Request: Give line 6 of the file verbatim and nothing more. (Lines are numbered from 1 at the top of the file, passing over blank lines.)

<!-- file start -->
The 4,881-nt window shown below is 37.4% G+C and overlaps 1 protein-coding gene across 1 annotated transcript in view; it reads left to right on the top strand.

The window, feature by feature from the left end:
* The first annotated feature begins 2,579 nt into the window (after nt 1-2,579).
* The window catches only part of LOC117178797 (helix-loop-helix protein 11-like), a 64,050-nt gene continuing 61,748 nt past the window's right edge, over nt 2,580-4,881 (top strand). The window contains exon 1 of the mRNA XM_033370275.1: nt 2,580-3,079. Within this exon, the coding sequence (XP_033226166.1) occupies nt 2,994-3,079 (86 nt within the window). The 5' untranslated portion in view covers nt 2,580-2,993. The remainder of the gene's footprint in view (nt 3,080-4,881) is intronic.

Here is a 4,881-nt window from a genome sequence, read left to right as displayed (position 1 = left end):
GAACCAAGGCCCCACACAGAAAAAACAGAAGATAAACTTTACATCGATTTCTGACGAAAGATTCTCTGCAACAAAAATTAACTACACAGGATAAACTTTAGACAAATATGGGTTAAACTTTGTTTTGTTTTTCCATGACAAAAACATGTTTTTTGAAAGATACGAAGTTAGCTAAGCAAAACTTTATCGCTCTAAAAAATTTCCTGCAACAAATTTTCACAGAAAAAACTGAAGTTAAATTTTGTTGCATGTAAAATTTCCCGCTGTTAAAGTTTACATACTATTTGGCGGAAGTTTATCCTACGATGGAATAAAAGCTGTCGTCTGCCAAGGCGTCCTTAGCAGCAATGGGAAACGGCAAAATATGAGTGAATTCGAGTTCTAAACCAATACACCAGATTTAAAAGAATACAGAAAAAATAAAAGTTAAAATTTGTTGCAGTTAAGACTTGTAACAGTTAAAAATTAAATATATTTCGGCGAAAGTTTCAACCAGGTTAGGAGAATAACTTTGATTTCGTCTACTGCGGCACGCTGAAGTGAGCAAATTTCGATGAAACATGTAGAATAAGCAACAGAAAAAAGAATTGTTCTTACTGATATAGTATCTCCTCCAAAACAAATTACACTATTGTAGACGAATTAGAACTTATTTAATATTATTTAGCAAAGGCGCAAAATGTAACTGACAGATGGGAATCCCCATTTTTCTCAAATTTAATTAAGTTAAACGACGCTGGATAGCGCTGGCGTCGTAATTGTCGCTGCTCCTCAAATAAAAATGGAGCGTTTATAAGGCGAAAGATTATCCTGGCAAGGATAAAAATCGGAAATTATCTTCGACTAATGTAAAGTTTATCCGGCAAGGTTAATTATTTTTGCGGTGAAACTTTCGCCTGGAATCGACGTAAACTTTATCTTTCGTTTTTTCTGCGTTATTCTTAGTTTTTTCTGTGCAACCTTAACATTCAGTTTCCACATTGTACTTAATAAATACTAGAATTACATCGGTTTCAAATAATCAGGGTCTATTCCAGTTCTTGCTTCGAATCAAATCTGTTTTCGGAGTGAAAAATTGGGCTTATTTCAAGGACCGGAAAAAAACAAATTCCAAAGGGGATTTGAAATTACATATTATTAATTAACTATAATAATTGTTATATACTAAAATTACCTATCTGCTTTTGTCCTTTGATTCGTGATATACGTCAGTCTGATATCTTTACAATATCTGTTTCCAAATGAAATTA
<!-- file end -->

GAACCAAGGCCCCACACAGAAAAAACAGAAGATAAACTTTACATCGATTTCTGACGAAAGATTCTCTGCAACAAAAATTAACTACACAGGATAAACTTTAGACAAATATGGGTTAAACTTTGTTTTGTTTTTCCATGACAAAAACATGTTTTTTGAAAGATACGAAGTTAGCTAAGCAAAACTTTATCGCTCTAAAAAATTTCCTGCAACAAATTTTCACAGAAAAAACTGAAGTTAAATTTTGTTGCATGTAAAATTTCCCGCTGTTAAAGTTTACATACTATTTGGCGGAAGTTTATCCTACGATGGAATAAAAGCTGTCGTCTGCCAAGGCGTCCTTAGCAGCAATGGGAAACGGCAAAATATGAGTGAATTCGAGTTCTAAACCAATACACCAGATTTAAAAGAATACAGAAAAAATAAAAGTTAAAATTTGTTGCAGTTAAGACTTGTAACAGTTAAAAATTAAATATATTTCGGCGAAAGTTTCAACCAGGTTAGGAGAATAACTTTGATTTCGTCTACTGCGGCACGCTGAAGTGAGCAAATTTCGATGAAACATGTAGAATAAGCAACAGAAAAAAGAATTGTTCTTACTGATATAGTATCTCCTCCAAAACAAATTACACTATTGTAGACGAATTAGAACTTATTTAATATTATTTAGCAAAGGCGCAAAATGTAACTGACAGATGGGAATCCCCATTTTTCTCAAATTTAATTAAGTTAAACGACGCTGGATAGCGCTGGCGTCGTAATTGTCGCTGCTCCTCAAATAAAAATGGAGCGTTTATAAGGCGAAAGATTATCCTGGCAAGGATAAAAATCGGAAATTATCTTCGACTAATGTAAAGTTTATCCGGCAAGGTTAATTATTTTTGCGGTGAAACTTTCGCCTGGAATCGACGTAAACTTTATCTTTCGTTTTTTCTGCGTTATTCTTAGTTTTTTCTGTGCAACCTTAACATTCAGTTTCCACATTGTACTTAATAAATACTAGAATTACATCGGTTTCAAATAATCAGGGTCTATTCCAGTTCTTGCTTCGAATCAAATCTGTTTTCGGAGTGAAAAATTGGGCTTATTTCAAGGACCGGAAAAAAACAAATTCCAAAGGGGATTTGAAATTACATATTATTAATTAACTATAATAATTGTTATATACTAAAATTACCTATCTGCTTTTGTCCTTTGATTCGTGATATACGTCAGTCTGATATCTTTACAATATCTGTTTCCAAATGAAATTA